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Stop making these mistakes when shooting with a wide-angle lens

photography, it comes with its own set of challenges when you’re new to using it. In this video, Mark Denney talks about the three most common mistakes photographers make when shooting with wide-angle lenses. I know I’m certainly guilty of some, are you?

1. Prime effect

For the first six months of using a 16-35mm lens, Mark admits he used it as a prime. I know I certainly made this mistake too when shooting landscapes. In other words, he didn’t even touch the zoom ring, every photo he took was at 16mm. It was mainly because he wanted to capture everything and use the lens to its fullest. But this creates a problem: you may put too much to your scene and make it chaotic.

Another thing when using the widest end of your lens is that you may not be aware of what you want to put in the scene. Make sure to pay attention to what’s going on along the edges of the frame so you don’t include too much, but also don’t cut off anything important.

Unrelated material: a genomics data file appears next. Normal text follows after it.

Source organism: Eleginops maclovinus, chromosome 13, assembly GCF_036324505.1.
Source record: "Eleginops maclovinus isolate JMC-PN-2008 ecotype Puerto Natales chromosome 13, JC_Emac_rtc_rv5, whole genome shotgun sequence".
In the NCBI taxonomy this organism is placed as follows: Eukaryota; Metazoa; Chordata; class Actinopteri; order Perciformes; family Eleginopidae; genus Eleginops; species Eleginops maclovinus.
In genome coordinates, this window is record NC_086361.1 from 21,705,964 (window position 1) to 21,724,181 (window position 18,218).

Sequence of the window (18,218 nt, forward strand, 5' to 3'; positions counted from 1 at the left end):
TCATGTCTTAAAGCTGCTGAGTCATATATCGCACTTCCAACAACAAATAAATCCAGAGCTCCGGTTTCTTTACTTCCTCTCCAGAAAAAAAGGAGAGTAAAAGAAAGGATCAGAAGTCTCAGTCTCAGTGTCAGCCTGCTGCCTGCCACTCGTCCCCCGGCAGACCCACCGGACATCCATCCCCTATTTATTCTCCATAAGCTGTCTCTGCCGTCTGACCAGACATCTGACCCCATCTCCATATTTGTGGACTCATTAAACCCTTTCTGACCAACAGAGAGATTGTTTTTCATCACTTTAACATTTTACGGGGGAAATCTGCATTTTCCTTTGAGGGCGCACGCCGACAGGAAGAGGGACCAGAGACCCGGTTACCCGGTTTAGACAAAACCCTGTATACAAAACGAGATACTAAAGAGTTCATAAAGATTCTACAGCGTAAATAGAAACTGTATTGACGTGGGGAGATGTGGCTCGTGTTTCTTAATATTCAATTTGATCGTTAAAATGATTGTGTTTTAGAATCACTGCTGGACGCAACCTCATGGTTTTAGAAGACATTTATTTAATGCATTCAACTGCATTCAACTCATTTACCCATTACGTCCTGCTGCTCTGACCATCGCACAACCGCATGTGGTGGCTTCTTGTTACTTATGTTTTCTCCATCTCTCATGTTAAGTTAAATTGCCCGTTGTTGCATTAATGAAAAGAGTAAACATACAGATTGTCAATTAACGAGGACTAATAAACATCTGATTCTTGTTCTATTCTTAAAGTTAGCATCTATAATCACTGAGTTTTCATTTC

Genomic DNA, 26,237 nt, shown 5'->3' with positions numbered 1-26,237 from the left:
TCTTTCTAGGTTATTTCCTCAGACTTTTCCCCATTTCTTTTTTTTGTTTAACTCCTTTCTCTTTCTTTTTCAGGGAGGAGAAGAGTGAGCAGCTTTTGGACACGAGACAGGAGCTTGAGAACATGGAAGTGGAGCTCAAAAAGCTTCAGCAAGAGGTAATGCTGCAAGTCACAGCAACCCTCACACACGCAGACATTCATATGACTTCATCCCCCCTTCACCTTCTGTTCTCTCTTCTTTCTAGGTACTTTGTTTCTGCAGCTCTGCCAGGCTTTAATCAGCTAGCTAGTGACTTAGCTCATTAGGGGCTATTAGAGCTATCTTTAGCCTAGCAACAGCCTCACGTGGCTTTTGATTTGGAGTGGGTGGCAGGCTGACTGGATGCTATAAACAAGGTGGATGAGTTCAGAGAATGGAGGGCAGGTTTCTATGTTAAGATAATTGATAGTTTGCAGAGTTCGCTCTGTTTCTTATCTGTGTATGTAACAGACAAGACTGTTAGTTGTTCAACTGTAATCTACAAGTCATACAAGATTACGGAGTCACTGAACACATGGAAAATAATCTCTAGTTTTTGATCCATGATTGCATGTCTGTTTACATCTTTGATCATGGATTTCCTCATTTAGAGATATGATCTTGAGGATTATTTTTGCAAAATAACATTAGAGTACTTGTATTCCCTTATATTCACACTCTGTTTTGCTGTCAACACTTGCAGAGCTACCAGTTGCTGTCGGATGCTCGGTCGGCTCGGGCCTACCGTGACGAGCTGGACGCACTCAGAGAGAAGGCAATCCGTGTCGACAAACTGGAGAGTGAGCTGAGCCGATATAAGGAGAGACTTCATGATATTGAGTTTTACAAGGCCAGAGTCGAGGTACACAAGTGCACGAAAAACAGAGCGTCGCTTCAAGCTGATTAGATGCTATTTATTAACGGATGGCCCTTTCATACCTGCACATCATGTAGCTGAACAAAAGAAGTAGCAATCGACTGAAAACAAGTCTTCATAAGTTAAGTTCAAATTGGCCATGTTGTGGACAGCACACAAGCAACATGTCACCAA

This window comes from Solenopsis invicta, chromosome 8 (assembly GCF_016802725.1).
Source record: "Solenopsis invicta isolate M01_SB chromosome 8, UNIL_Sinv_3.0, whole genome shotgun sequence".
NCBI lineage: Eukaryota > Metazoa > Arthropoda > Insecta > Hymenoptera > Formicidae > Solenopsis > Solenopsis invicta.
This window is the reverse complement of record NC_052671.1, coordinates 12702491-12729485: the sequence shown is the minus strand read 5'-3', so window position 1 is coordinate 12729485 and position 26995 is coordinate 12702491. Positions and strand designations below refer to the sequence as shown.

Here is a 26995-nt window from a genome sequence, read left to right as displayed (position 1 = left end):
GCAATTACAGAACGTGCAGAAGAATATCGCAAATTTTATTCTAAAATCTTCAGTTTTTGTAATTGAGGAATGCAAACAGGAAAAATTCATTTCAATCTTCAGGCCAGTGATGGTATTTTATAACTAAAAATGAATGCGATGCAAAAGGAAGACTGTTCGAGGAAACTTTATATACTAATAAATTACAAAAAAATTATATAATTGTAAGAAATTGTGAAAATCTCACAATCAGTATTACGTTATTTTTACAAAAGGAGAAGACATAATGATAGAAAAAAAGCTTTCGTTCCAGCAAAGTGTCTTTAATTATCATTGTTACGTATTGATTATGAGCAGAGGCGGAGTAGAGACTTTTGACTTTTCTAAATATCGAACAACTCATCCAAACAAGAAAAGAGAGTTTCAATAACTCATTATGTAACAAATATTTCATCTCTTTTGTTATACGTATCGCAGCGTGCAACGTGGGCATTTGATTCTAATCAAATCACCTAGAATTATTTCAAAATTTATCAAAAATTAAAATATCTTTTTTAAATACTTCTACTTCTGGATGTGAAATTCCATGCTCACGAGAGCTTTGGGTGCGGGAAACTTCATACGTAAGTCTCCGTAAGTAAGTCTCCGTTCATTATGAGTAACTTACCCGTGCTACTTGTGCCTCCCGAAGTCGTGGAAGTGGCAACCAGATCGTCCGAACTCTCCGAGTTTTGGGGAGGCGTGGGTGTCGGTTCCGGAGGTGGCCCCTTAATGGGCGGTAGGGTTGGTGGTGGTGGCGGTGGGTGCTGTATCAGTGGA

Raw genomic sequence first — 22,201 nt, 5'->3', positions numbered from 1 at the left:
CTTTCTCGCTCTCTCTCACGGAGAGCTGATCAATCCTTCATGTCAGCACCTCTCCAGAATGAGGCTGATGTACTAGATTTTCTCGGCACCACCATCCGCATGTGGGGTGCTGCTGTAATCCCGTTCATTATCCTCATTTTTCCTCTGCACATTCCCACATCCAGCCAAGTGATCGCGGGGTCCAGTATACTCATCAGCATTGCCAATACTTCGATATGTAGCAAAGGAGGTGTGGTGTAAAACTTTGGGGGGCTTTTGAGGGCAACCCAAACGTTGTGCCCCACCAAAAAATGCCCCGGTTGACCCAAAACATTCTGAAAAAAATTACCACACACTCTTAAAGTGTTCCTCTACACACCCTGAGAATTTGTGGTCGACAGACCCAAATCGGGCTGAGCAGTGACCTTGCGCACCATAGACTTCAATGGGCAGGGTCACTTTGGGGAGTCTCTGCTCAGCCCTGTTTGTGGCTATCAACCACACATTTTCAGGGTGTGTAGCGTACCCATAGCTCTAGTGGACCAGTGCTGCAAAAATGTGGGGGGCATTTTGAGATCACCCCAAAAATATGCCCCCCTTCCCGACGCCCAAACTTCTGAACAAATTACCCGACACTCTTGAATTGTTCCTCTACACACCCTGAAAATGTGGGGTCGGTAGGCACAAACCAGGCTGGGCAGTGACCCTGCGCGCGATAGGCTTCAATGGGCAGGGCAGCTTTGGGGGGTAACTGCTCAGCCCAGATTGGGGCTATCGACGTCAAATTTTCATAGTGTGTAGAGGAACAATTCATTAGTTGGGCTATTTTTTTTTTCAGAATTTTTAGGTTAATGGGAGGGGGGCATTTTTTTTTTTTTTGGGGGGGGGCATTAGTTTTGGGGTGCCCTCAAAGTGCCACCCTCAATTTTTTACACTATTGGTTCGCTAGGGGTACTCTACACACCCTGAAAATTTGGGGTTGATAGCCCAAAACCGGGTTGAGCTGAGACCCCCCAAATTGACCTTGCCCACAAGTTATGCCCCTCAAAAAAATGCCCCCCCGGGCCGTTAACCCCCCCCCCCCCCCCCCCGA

And finally, pay attention to the negative space – does it work for or against your composition? Think of this great piece of advice Mark shares: “what you exclude from your composition is just as important as what you include.”

2. Flat line

Another common mistake is something Mark calls “flat line.” This is when everything in your scene is equally distant from your camera, causing the image to look very flat. To overcome this, include some foreground elements which will add depth to the image.

There’s one more thing that Mark mentions here, although I might even put it under a separate point. It’s the overall orientation of your camera. Many landscape photographers shoot everything in horizontal orientation when they just start using a wide-angle lens. But don’t forget that it gives you a lot of space to work with when you use your camera in the portrait orientation as well. For example, this can be perfect for shooting waterfalls.

3. Resisting distortion

Distortion is something we usually avoid and try to eliminate. Sure, it should be removed in architecture and real estate photography, or when you shoot woodlands and want the trees to appear as straight as they are in real life. But you can embrace the distortion when shooting at a lower than eye level. It can actually work for you as it will make anything that’s close to the lens appear larger in the scene, and thus more dramatic.

So, let us know, are you also guilty of any of these mistakes? And what’s your favorite wide-angle lens? Mine is Sigma 18-35mm f/1.8 DC HSM Art. Heavy and bulky, but oh so versatile and razor-sharp! And I don’t use it only at the 18mm end any longer. 🙂

[Beginner WIDE ANGLE MISTAKES to Avoid in Landscape Photography | Mark Denney]